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See? They go together quite well.

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I patchworked some strips together until I had a square measuring 20″, the same as the front.

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Then, because it still looked exactly like what it was – scraps of fabric sewn together – I added some detail in the form of turquoise top stitching along all the seams.

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It was still a bit ‘functional’ so I thought a few appliquéd swirls wouldn’t go amiss.

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And a few more….

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There, that’s enough. Now it looks more like a piece of textile art than leftovers!

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Using some turquoise linen (left over from this dress), I covered some piping cord in a shade that would pick out the blue in the Anthropologie napkin. See, there was a reason for choosing turquoise?!

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Piping was basted on first…

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…then a random zip from my collection was inserted.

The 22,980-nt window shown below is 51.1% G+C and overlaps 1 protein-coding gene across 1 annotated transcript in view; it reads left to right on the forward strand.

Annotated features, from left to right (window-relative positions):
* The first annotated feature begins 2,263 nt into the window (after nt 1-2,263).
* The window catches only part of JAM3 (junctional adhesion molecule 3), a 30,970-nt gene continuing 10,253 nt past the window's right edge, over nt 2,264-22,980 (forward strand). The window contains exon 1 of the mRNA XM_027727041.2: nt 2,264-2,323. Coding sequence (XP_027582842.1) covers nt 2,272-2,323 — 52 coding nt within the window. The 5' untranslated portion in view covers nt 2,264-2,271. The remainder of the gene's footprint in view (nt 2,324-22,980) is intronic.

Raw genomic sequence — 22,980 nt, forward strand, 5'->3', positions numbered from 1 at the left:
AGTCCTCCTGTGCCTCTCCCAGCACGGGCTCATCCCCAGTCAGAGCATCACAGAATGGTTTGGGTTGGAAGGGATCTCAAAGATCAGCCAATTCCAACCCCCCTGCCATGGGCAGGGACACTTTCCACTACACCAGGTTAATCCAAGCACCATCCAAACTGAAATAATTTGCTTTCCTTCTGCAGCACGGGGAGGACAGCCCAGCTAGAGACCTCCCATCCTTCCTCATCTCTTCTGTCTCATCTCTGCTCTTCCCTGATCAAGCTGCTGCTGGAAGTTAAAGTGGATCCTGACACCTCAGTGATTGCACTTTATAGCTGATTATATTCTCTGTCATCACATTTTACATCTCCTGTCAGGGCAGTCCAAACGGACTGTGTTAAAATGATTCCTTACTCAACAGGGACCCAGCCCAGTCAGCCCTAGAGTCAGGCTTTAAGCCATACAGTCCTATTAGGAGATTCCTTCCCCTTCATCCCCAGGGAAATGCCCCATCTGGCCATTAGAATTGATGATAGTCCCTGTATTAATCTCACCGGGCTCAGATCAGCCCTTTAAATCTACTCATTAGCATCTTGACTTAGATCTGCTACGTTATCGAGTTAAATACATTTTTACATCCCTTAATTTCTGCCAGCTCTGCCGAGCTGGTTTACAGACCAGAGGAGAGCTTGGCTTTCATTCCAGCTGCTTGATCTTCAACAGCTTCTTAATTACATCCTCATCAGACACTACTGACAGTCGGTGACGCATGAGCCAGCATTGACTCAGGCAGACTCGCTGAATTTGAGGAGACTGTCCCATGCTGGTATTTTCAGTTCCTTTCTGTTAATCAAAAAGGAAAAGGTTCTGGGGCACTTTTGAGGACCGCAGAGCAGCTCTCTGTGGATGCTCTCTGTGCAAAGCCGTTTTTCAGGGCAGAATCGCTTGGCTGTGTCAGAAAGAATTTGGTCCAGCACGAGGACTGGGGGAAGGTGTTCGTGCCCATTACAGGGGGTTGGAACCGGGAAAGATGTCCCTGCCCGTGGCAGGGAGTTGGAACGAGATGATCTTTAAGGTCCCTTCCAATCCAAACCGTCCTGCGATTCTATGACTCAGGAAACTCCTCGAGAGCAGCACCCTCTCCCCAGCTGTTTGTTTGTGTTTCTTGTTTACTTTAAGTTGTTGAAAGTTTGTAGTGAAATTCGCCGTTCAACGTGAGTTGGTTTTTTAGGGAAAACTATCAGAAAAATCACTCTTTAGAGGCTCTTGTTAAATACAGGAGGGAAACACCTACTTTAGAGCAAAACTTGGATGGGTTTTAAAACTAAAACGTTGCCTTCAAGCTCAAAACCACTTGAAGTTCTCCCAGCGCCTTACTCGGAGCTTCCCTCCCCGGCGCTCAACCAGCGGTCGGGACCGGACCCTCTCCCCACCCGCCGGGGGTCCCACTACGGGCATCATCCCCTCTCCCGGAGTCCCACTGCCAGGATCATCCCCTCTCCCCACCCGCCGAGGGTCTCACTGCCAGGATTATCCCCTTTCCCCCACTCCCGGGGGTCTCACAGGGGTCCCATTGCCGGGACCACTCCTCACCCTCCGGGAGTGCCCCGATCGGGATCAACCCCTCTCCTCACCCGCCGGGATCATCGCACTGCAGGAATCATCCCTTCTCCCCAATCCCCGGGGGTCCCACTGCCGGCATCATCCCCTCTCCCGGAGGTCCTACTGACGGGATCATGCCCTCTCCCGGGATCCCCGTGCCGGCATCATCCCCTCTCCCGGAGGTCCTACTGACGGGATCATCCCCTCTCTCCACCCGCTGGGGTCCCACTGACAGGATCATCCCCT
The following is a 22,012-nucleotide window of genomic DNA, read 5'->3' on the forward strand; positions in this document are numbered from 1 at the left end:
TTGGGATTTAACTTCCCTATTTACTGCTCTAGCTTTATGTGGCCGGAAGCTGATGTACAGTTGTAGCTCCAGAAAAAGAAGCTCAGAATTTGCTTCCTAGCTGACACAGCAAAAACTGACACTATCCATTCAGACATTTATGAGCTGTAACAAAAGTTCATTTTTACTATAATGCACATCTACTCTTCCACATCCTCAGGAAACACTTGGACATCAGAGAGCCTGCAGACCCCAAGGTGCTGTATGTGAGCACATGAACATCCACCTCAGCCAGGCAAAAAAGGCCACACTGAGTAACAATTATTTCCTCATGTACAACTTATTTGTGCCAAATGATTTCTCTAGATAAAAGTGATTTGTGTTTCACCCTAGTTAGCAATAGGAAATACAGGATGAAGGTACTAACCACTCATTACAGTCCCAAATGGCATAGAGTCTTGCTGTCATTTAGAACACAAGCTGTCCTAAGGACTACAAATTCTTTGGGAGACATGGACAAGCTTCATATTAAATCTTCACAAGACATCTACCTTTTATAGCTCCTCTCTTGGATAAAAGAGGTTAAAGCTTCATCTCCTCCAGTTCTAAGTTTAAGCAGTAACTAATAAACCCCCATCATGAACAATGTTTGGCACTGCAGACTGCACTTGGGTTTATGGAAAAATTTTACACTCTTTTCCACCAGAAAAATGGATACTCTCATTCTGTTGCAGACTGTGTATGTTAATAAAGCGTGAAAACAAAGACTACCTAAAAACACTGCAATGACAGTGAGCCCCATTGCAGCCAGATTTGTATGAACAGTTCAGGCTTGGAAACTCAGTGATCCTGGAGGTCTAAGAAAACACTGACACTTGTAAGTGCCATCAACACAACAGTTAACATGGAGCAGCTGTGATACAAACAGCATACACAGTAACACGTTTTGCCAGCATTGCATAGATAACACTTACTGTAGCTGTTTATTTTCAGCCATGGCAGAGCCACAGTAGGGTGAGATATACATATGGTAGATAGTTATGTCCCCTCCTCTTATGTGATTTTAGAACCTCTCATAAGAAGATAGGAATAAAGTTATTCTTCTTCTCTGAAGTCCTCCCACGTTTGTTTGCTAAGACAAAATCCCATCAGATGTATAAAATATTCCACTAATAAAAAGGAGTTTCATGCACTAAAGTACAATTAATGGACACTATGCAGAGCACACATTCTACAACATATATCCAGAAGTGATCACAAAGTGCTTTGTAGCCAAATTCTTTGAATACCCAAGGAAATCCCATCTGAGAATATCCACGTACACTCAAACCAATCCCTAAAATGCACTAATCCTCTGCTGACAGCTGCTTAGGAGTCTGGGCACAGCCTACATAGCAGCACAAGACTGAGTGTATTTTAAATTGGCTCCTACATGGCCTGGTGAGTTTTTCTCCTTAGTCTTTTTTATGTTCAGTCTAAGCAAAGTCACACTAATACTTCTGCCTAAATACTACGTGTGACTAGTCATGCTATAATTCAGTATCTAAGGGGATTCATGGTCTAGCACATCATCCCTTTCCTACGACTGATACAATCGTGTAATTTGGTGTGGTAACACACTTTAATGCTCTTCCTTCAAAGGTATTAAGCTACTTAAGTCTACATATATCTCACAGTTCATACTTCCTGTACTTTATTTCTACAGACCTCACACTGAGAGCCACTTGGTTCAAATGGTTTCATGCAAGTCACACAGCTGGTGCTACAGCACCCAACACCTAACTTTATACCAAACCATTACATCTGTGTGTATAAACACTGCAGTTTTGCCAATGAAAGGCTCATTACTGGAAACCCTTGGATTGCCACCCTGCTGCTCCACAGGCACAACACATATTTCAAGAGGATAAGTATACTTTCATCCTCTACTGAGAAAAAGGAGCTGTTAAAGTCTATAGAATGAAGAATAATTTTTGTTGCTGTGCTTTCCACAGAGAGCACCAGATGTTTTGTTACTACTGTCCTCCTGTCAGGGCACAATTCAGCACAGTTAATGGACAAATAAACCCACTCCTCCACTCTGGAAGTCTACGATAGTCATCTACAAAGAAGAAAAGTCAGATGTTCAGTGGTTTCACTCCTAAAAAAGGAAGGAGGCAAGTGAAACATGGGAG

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The zip was too long so I shortened it by sewing a new ‘stop’.

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Sew round the remaining three sides, turn inside out and – TADAH!

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A tip is to make the cushion cover slightly smaller than the size of the feather insert, then it stays nice and plump like this.

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The turquoise piping ties the front in with the back.

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Actually, there’s not really a front or back as both sides are deserving of top spot!

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I thought it looked quite at home in our lounge and said as much – at which point it was “Thanks, Mum” and whisked off to No.1 Son’s bedroom before I got too attached to it!


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Tutorial: How To Cover A Lampshade and use Chalk Paint to upcycle table lamps

You may remember a post from earlier this week when I mentioned that I had been bargain hunting in charity shops for Number One Son’s return to Uni. Part of our haul included two utterly minging shiny brass-effect table lamps complete with two equally vile lilac lampshades.

I snapped them up solely because they were in perfect working order and only cost a meagre £3.00 in total. No.1 would never have bought them but, as I was paying, he was grateful for anything and I convinced him that we could do something, anything, with them to increase their aesthetic appeal.